Academy sets target to elect half of all new Fellows from groups currently under-represented in the Fellowship


The Royal Academy of Engineering (RAEng) has launched a campaign aimed at delivering a Fellowship that is ‘fit for the future’ by the time it celebrates its 50th anniversary in 2026. This is defined as a Fellowship that embodies the full breadth and diversity of engineering excellence. To achieve this ambition, the Academy is seeking to elect more outstanding candidates who:

  • Are from under-represented groups, including female, black, Asian and minority ethnic, LGBT+ and disabled engineers
  • Have come into engineering via vocational and non-traditional routes
  • Are achieving excellence at an earlier career stage than is typical
  • Work in emerging technologies and new industries, including areas that are important to address major societal challenges.

The Academy has set an aspiration that at least half of all candidates elected each year will be from these target groups, while recognising that this may not be achieved in the early years of the campaign.

To achieve this, the Academy will temporarily raise the number of Fellows that can be elected in any one year from 50 to 60, starting with the Fellows who will be elected in 2021 and concluding in the 50th anniversary year, 2026, and will increase the number of Honorary Fellows that can be elected in 2021 from one to five. It will also scale up efforts to support the important work of the Proactive Nominations Panel in stimulating nominations from candidates who come from under-represented groups, including creating an augmented search process to help identify more candidates who are black or from minority ethnic groups.

In order to allow these changes to be implemented in the forthcoming membership cycle, the deadline for submission of nominations for Fellowship will be extended from 1 September to 1 October 2020.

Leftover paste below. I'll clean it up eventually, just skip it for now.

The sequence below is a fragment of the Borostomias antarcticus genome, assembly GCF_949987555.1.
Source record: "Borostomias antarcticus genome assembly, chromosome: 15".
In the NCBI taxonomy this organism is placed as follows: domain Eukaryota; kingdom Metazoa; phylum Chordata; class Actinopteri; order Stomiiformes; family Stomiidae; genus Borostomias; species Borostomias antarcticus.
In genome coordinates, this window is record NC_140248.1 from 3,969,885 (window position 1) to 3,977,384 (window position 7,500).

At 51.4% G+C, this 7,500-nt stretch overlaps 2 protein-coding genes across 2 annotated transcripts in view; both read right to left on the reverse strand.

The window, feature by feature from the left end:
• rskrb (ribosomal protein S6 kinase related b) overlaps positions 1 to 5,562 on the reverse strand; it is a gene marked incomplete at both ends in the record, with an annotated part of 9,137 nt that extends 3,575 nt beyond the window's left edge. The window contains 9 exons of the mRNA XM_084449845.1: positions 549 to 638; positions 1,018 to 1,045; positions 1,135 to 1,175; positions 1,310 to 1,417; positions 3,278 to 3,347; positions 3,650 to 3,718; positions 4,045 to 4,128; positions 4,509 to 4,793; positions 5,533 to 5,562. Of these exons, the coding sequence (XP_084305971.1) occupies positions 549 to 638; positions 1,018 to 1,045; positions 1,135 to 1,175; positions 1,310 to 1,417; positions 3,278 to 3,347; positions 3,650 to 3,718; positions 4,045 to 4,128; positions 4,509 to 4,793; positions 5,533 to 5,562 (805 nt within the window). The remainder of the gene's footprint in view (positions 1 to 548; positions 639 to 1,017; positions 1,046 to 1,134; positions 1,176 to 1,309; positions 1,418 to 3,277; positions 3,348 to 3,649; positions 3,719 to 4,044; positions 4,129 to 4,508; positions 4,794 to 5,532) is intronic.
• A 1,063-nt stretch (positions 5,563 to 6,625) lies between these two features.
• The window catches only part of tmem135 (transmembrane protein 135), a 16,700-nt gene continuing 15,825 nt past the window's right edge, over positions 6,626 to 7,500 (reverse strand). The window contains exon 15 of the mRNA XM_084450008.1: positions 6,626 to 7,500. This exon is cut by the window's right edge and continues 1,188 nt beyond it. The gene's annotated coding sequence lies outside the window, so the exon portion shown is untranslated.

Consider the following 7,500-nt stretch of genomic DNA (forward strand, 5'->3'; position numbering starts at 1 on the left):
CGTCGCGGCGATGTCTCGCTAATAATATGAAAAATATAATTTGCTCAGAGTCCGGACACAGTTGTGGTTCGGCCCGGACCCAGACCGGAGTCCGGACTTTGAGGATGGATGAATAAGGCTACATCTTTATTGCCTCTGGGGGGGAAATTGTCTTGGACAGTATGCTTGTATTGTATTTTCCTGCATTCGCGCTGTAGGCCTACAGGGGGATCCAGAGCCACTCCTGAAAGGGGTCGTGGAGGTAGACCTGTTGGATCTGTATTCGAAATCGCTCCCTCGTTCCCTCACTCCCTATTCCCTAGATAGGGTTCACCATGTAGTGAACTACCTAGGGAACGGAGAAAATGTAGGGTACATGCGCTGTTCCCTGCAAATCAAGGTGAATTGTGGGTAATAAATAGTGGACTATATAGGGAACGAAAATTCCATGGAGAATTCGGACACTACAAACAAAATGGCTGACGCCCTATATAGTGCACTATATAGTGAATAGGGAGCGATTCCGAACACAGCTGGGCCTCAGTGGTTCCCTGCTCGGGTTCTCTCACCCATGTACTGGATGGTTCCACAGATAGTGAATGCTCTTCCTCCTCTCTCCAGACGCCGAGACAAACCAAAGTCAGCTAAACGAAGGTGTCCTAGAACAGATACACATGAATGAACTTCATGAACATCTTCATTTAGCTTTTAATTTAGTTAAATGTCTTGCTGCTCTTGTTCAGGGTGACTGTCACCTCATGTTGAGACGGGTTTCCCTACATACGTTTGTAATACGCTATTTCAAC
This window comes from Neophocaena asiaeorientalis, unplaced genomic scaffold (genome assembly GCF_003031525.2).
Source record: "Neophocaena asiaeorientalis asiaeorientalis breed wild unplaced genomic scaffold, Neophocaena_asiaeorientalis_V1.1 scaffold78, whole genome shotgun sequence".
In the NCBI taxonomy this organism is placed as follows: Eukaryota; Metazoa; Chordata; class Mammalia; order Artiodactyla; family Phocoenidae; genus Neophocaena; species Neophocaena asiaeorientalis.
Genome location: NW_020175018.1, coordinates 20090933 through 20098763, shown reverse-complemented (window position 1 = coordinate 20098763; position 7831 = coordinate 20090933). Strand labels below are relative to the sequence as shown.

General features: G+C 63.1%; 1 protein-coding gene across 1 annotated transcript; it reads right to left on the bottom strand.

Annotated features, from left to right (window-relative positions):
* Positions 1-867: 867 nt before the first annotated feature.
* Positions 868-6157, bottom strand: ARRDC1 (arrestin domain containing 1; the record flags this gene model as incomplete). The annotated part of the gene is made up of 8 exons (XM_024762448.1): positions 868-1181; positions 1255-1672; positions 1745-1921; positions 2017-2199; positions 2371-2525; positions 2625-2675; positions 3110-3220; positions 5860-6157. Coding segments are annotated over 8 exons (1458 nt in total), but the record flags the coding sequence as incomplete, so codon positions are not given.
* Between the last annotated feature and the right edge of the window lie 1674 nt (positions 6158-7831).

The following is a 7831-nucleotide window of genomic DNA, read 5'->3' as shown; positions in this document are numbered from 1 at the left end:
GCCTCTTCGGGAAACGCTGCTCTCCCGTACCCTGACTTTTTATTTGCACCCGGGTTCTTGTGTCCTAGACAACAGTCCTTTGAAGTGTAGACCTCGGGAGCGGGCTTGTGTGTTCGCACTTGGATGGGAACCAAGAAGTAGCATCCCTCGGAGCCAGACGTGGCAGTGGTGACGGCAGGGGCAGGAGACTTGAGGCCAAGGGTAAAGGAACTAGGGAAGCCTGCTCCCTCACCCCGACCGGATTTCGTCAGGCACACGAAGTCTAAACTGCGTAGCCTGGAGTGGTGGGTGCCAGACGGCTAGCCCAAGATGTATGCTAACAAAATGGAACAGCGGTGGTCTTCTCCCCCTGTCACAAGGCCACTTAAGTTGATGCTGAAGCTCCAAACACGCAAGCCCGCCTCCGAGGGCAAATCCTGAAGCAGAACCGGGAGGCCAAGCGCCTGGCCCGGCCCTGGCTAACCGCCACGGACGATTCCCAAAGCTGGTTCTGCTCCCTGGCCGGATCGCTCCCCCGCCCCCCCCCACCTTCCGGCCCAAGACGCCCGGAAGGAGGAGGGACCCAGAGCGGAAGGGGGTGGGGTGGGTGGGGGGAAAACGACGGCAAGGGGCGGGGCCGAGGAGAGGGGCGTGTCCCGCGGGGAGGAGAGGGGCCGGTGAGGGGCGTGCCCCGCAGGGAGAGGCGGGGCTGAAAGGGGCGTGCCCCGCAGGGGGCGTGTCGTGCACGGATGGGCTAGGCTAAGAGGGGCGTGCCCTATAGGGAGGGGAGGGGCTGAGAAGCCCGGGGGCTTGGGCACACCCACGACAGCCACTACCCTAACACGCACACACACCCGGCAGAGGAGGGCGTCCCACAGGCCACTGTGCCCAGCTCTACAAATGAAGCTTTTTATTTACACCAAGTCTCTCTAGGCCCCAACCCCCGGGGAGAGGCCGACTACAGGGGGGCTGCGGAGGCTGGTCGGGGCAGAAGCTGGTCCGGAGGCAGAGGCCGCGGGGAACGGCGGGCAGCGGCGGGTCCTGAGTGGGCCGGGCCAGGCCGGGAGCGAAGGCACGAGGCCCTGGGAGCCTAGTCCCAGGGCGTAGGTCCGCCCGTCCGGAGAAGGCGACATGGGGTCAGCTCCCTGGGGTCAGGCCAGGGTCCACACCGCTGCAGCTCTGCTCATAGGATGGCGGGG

Professor Sir Jim McDonald FREng FRSE, President of the Royal Academy of Engineering, said: “It is essential that our Fellowship represents the very best of UK engineering in all its breadth and diversity. Our relevance, credibility and impact are all entirely dependent on our ability to elect and engage Fellows who embody all dimensions of engineering excellence.

Engineering is a living discipline that continues to evolve and we need to make sure our Fellowship continues to be connected to the frontiers of our discipline, as well as reflecting the strength of our engineering heritage.”

Based on the available data, the Academy Fellowship comprises 6.4% female and 6.5% black, Asian and minority ethnic engineers, and the average age at election has been around 55 for several years. Work is underway to collect more data on the Academy Fellowship and those supported by Academy programmes, with an Academy Diversity Data Report due to be published later this year.

Current data on the Fellowship does not fully reflect the engineering workforce in the UK. According to data published by EngineeringUK and drawn from the Office for National Statistics (ONS) Labour Force Survey, 12% of engineers are female and 9% of engineers are from black, Asian and minority ethnic groups. There is no equivalent data for LGBT+ and disabled engineers.

Current Academy Fellows and Presidents of the Professional Engineering Institutions (PEIs) are the only people allowed to make nominations for Fellowship. In addition, the Academy will be seeking suggestions for potential candidates from the leaders of major engineering employers and a range of networks, trade bodies and associations who could help to identify candidates who may be less well known to existing Fellows.

As progress in identifying excellent candidates who are black, Asian or from minority ethnic groups has been slower than hoped, David Waboso CBE FREng will act as a champion for this aspect of the campaign. He will support efforts to identify such candidates and ensure that processes give these candidates a fair chance of success.

The Royal Academy of Engineering is harnessing the power of engineering to build a sustainable society and an inclusive economy that works for everyone. In collaboration with its Fellows and partners, it is growing talent and developing skills for the future, driving innovation, building global partnerships, influencing policy and engaging with the public.